Saturday, 26 April 2008

Greensted: The Truth

Open almost any historical book on Essex published before 1960 and you will see extensive coverage regarding St Andrew’s Church, Greensted, the oldest wooden church in Europe, attributed to be the resting place of the body of St Edmund in 1013. The building is a national treasure, its nave hewn from ancient timber, depicted on a First Class stamp (3p) in a set of Village Churches. P.H. Reaney described the church as “primitive and homely, typical of Saxon England ... upright tree-trunks, untrimmed but for the stripping off of the bark” (Reaney. p49). He includes “Greenstead Church. As it was in 1748” (illustrated here).

In the middle of the twentieth century it was thought that the church was built in 845. However, in 1995 the timber was tree-ring dated. Called dendrochronology, a sample was taken and its tree-rings compared to an existing dated sequence. A date of construction of 1060 – 1063 was established, destroying the previous story.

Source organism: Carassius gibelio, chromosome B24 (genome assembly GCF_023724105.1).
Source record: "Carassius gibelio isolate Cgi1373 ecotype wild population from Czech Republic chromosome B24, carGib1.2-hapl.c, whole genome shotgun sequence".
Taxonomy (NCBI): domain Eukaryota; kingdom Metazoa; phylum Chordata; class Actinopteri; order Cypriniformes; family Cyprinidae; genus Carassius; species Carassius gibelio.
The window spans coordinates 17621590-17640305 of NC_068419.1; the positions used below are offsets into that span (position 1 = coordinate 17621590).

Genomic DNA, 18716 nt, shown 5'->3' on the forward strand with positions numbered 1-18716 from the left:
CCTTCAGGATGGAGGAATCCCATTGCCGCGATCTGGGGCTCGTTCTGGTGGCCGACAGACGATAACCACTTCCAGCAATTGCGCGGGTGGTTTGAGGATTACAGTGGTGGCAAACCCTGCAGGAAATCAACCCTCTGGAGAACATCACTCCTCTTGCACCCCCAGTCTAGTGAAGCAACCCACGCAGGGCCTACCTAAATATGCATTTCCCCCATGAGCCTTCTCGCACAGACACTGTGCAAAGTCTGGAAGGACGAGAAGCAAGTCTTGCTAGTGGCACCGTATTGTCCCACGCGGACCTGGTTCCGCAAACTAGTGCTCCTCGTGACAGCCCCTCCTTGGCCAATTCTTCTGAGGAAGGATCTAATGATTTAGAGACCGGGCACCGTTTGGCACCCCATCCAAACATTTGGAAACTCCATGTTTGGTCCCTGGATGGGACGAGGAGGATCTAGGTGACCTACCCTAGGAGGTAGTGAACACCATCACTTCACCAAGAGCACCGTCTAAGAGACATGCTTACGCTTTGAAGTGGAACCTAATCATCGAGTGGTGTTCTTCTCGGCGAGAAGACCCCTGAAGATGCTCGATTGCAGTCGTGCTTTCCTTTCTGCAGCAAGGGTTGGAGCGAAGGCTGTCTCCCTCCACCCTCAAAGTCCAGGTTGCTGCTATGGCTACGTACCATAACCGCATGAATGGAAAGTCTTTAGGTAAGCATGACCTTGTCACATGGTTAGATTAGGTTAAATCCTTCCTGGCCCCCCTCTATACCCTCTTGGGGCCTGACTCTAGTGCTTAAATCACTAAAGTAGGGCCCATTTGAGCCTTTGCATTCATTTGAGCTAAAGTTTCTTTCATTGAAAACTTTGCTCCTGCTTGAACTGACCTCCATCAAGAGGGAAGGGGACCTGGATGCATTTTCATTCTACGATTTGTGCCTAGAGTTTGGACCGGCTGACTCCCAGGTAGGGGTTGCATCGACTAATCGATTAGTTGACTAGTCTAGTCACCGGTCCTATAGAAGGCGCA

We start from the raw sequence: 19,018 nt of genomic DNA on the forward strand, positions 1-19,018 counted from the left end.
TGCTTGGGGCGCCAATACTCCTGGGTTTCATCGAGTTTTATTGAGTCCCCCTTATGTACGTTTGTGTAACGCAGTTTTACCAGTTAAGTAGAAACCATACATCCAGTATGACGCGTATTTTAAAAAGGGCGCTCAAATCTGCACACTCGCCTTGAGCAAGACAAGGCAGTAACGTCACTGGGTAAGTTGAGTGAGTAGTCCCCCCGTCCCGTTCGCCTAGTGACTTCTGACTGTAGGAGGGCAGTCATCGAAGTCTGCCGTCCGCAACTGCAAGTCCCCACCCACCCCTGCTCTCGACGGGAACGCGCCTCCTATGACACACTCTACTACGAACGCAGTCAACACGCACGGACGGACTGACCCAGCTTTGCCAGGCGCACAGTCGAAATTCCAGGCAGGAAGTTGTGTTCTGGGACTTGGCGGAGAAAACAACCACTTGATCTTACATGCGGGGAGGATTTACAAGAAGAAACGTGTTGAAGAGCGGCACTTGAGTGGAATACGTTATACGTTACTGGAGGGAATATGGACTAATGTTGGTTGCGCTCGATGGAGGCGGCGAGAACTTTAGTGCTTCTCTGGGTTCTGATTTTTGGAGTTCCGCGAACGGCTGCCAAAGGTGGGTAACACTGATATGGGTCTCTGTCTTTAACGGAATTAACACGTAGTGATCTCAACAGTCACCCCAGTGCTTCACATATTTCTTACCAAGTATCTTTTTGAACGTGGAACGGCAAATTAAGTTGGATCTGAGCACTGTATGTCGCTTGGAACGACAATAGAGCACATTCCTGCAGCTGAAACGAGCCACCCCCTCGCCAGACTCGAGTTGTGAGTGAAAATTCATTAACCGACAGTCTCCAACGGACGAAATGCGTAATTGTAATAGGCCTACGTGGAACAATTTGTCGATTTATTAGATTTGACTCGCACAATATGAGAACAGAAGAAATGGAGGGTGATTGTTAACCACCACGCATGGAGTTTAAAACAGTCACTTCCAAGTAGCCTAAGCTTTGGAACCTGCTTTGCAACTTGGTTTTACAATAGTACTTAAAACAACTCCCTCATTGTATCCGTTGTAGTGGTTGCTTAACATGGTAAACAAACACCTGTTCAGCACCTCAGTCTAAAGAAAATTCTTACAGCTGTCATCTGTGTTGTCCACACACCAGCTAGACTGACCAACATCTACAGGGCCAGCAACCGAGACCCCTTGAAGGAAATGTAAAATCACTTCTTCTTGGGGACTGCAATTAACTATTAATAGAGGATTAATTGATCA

Simon Jenkins writes, “My prize for the best amateur guide goes to Navenby (Lincs), and for honesty to Greensted (Essex), for an insert confessing that recent tree-ring scholarship has lopped two centuries off its date” (Jenkins. p.xxxv).

“Even so it remains the oldest wooden church, indeed the oldest standing wooden building, in the country”. (Bettley / Pevsner. p436)


Greensted Church Guidebook
Bettley, James & Pevsner. The Buildings of England. Essex. (Yale University Press, 2007)
Jenkins, Simon. England’s Thousand Best Churches (Penguin, 2000)
Reaney, P.H.. Essex (Borzoi County Histories, 1928)

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